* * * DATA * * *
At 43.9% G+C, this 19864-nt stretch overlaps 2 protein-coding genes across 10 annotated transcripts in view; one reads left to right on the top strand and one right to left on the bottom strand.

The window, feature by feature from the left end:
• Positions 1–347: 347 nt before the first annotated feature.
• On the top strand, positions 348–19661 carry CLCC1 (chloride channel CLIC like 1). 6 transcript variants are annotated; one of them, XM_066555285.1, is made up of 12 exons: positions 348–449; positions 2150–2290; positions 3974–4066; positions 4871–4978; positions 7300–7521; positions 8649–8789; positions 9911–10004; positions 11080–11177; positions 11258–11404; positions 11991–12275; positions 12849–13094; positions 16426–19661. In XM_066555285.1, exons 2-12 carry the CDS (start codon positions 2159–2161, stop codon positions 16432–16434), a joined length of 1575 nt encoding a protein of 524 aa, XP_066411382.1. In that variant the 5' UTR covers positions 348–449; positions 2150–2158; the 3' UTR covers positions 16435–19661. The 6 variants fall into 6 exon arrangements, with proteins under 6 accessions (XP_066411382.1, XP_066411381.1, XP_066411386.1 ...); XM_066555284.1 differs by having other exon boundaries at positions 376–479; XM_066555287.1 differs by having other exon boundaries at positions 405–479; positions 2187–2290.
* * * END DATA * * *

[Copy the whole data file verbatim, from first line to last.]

At 43.9% G+C, this 19864-nt stretch overlaps 2 protein-coding genes across 10 annotated transcripts in view; one reads left to right on the top strand and one right to left on the bottom strand.

The window, feature by feature from the left end:
• Positions 1–347: 347 nt before the first annotated feature.
• On the top strand, positions 348–19661 carry CLCC1 (chloride channel CLIC like 1). 6 transcript variants are annotated; one of them, XM_066555285.1, is made up of 12 exons: positions 348–449; positions 2150–2290; positions 3974–4066; positions 4871–4978; positions 7300–7521; positions 8649–8789; positions 9911–10004; positions 11080–11177; positions 11258–11404; positions 11991–12275; positions 12849–13094; positions 16426–19661. In XM_066555285.1, exons 2-12 carry the CDS (start codon positions 2159–2161, stop codon positions 16432–16434), a joined length of 1575 nt encoding a protein of 524 aa, XP_066411382.1. In that variant the 5' UTR covers positions 348–449; positions 2150–2158; the 3' UTR covers positions 16435–19661. The 6 variants fall into 6 exon arrangements, with proteins under 6 accessions (XP_066411382.1, XP_066411381.1, XP_066411386.1 ...); XM_066555284.1 differs by having other exon boundaries at positions 376–479; XM_066555287.1 differs by having other exon boundaries at positions 405–479; positions 2187–2290.